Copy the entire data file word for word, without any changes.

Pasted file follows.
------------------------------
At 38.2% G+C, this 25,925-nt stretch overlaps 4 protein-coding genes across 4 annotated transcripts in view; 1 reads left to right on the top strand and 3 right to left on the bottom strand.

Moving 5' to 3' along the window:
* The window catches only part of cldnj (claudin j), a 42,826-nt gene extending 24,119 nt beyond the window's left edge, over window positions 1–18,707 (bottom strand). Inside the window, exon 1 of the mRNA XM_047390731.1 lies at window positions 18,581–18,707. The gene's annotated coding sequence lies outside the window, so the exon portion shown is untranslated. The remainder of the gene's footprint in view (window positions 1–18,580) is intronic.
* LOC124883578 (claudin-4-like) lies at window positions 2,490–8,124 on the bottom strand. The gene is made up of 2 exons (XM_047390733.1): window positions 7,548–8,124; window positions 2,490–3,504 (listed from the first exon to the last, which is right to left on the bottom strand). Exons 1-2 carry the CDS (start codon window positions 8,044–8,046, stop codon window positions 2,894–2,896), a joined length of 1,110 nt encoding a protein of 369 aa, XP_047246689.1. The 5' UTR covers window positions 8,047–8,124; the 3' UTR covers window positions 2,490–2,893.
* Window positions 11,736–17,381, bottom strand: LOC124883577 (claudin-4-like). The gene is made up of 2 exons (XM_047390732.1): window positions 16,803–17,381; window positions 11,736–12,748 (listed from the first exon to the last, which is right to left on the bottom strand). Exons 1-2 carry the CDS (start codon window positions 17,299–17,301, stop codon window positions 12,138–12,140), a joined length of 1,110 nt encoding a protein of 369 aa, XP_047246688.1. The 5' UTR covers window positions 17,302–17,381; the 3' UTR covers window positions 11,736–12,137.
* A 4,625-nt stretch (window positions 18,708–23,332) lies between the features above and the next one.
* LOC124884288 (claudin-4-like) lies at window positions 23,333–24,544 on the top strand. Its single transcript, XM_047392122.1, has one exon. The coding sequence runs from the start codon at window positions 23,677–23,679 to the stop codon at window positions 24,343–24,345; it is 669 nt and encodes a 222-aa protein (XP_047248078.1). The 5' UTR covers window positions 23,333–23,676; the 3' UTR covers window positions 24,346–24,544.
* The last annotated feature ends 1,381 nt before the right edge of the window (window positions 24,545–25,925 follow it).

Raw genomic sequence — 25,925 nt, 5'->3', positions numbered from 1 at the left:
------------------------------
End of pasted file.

At 38.2% G+C, this 25,925-nt stretch overlaps 4 protein-coding genes across 4 annotated transcripts in view; 1 reads left to right on the top strand and 3 right to left on the bottom strand.

Moving 5' to 3' along the window:
* The window catches only part of cldnj (claudin j), a 42,826-nt gene extending 24,119 nt beyond the window's left edge, over window positions 1–18,707 (bottom strand). Inside the window, exon 1 of the mRNA XM_047390731.1 lies at window positions 18,581–18,707. The gene's annotated coding sequence lies outside the window, so the exon portion shown is untranslated. The remainder of the gene's footprint in view (window positions 1–18,580) is intronic.
* LOC124883578 (claudin-4-like) lies at window positions 2,490–8,124 on the bottom strand. The gene is made up of 2 exons (XM_047390733.1): window positions 7,548–8,124; window positions 2,490–3,504 (listed from the first exon to the last, which is right to left on the bottom strand). Exons 1-2 carry the CDS (start codon window positions 8,044–8,046, stop codon window positions 2,894–2,896), a joined length of 1,110 nt encoding a protein of 369 aa, XP_047246689.1. The 5' UTR covers window positions 8,047–8,124; the 3' UTR covers window positions 2,490–2,893.
* Window positions 11,736–17,381, bottom strand: LOC124883577 (claudin-4-like). The gene is made up of 2 exons (XM_047390732.1): window positions 16,803–17,381; window positions 11,736–12,748 (listed from the first exon to the last, which is right to left on the bottom strand). Exons 1-2 carry the CDS (start codon window positions 17,299–17,301, stop codon window positions 12,138–12,140), a joined length of 1,110 nt encoding a protein of 369 aa, XP_047246688.1. The 5' UTR covers window positions 17,302–17,381; the 3' UTR covers window positions 11,736–12,137.
* A 4,625-nt stretch (window positions 18,708–23,332) lies between the features above and the next one.
* LOC124884288 (claudin-4-like) lies at window positions 23,333–24,544 on the top strand. Its single transcript, XM_047392122.1, has one exon. The coding sequence runs from the start codon at window positions 23,677–23,679 to the stop codon at window positions 24,343–24,345; it is 669 nt and encodes a 222-aa protein (XP_047248078.1). The 5' UTR covers window positions 23,333–23,676; the 3' UTR covers window positions 24,346–24,544.
* The last annotated feature ends 1,381 nt before the right edge of the window (window positions 24,545–25,925 follow it).

Raw genomic sequence — 25,925 nt, 5'->3', positions numbered from 1 at the left: